World Cup fashion stakes

2014-06-22 15:02

From mismatched boots to ones that look like socks, the brands at this year’s World Cup are as exciting as the sport itself, writes Daniel Mothowagae

It was fitting that Neymar scored the first goal of the tournament for Brazil when the World Cup kicked off last Thursday.

The scenario was even more fortunate for Nike as the 22-year-old’s Number 10 jersey and his nation’s replica shirt are the bestselling World Cup apparel.

According to, the largest online retailer of licensed sports merchandise, Neymar’s jersey sales jumped 200% from the four days leading up to the start of the tournament.

The website based its survey on sales data collected – mainly from US customers – in the first four days of the tournament.

Nike kits out 10 teams at Brazil 2014, one more than closest competitor Adidas and two more than Puma.

But by virtue of being the commercial partners of world football governing body Fifa, Adidas has an added advantage over its rivals as it provides the official match ball, the Brazuca.

In addition, the German sports goods maker kits all the referees, ball boys, flag bearers and volunteers.

Nike, the US brand that came into football in 1994, endorses a significant number of top players from the 32 competing nations.

It pushed the boundaries with its flyknit technology Magista boots, which can easily be mistaken for socks. Brazilians Thiago Silva and David Luiz are among those who parade this shoe.

Not to be outdone, Adidas came to war with cleats full of dalmation-like spots. The German sports apparel maker dubbed its collection the “battle pack” with its redesigned models of the 11pro, the F50, the Predator and the Nitrocharge.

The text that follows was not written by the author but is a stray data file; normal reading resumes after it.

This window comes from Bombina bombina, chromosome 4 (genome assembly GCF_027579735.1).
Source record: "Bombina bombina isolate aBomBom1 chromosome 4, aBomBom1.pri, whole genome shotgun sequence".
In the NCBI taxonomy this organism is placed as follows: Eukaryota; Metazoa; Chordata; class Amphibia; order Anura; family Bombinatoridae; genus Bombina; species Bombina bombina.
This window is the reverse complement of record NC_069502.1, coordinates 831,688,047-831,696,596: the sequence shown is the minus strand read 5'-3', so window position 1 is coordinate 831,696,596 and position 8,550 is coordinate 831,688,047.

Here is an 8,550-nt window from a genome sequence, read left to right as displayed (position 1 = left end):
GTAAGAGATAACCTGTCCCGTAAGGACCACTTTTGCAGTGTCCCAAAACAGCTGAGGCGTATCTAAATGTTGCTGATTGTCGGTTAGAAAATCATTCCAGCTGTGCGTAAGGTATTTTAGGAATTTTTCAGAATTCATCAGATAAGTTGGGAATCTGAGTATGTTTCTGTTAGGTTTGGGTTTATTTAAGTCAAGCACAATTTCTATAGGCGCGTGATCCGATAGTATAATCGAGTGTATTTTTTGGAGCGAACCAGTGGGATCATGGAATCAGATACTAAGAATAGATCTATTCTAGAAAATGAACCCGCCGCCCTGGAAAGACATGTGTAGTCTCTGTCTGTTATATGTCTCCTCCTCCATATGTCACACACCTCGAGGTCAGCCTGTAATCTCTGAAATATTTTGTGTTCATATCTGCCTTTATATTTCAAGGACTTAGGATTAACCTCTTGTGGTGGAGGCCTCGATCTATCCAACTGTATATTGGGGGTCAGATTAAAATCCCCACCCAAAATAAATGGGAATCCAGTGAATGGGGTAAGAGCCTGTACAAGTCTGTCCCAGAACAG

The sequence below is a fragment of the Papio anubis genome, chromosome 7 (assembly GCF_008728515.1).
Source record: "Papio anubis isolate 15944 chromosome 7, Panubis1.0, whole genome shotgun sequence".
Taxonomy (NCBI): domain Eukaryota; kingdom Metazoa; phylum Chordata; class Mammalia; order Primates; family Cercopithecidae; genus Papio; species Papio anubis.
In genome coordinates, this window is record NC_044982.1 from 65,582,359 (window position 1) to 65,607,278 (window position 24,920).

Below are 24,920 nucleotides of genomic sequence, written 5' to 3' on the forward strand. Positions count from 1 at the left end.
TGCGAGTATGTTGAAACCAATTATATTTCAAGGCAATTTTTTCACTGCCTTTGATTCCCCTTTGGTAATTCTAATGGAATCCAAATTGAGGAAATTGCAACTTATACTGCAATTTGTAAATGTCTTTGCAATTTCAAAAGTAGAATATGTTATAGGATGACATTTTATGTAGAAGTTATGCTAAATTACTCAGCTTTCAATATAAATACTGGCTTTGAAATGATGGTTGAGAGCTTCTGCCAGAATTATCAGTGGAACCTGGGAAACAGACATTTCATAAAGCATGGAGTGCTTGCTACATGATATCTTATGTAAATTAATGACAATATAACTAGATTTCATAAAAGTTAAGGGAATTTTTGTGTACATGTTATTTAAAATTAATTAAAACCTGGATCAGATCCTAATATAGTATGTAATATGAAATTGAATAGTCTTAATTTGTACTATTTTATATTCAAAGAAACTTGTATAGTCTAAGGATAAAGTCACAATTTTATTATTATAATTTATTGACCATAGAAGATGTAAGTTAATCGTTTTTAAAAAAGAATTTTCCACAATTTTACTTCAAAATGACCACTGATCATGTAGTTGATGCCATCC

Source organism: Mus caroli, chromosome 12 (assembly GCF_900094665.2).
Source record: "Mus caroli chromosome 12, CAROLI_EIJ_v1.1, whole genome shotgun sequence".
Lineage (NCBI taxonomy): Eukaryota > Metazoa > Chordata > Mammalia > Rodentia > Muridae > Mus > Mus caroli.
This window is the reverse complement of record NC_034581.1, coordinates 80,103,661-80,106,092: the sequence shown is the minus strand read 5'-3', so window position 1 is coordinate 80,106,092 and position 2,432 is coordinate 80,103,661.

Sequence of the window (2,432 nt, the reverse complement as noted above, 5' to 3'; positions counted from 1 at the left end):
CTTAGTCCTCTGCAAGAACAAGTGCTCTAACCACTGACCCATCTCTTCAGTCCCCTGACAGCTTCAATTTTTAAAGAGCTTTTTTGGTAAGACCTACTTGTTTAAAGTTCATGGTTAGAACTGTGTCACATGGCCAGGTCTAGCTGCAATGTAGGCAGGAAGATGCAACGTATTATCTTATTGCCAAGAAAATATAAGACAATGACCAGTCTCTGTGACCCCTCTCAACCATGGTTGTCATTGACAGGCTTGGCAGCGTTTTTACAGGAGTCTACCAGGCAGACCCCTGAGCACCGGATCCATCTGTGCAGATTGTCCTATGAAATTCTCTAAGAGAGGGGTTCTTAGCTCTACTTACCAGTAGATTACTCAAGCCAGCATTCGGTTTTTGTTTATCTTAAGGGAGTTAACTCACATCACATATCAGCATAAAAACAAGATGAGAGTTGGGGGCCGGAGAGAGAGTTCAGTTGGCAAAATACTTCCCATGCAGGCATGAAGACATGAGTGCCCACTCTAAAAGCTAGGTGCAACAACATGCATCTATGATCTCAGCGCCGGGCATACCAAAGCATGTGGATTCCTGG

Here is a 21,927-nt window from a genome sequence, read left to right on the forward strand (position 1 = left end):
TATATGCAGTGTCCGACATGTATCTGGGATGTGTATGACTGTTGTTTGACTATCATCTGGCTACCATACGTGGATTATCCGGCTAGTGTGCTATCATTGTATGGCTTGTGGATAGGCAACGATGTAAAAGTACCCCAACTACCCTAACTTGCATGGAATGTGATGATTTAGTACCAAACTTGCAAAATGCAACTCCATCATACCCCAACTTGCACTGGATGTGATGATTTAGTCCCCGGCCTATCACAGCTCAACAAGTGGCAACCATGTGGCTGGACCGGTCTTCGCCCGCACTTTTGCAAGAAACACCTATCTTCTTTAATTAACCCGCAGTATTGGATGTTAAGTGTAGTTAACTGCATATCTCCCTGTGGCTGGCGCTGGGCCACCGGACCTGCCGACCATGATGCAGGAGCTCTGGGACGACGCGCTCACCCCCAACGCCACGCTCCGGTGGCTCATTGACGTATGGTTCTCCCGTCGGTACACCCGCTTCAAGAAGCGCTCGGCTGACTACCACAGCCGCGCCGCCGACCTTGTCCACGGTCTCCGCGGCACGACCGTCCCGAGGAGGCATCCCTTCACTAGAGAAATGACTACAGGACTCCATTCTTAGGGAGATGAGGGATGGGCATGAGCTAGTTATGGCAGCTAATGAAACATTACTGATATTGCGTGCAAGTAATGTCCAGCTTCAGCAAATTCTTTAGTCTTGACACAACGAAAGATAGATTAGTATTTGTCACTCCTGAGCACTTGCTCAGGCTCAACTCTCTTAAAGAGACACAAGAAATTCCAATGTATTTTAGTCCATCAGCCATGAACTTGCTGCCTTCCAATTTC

The brand said the design was inspired by the “war paint of native warriors and the iconic pavement patterns of ancient Mesopotamia, perfected on Copacabana Beach” in Brazil.

The faces of the brand include Argentina captain Lionel Messi and the Netherlands’ talismanic pairing of Robin van Persie and Arjen Robben.

Côte d’Ivoire midfielder Yaya Touré, Italy’s Mario Balotelli, Spain’s Cesc Fàbregas and Argentina’s Sergio Agüero are all showing off for Puma. The brand’s athletes are distinguished by their mismatched pink and blue boots, aptly named Tricks.

The pink boot is worn on the right foot and the blue one goes on the left. During the boot launch before the World Cup, Balotelli remarked that he “thought the Puma guy was mad”, but when he realised he wasn’t, he “was already excited”.

The lesser-known brands at the World Cup are Swiss label Burrda Sport, Spanish label Joma, Italian label Lotto, Ecuadorian label Marathon Sports and German label Uhlsport, each sponsoring one team at the tournament.

Uhlsport, which kits out the Iranian team, came to prominence as a maker of goalkeeper gloves.

There was a furore in the Iranian camp over the kit supplier after coach Carlos Queiroz and some of his players publicly criticised the strip, saying socks and shirts shrank when washed.

Bestselling soccer jerseys in Brazil

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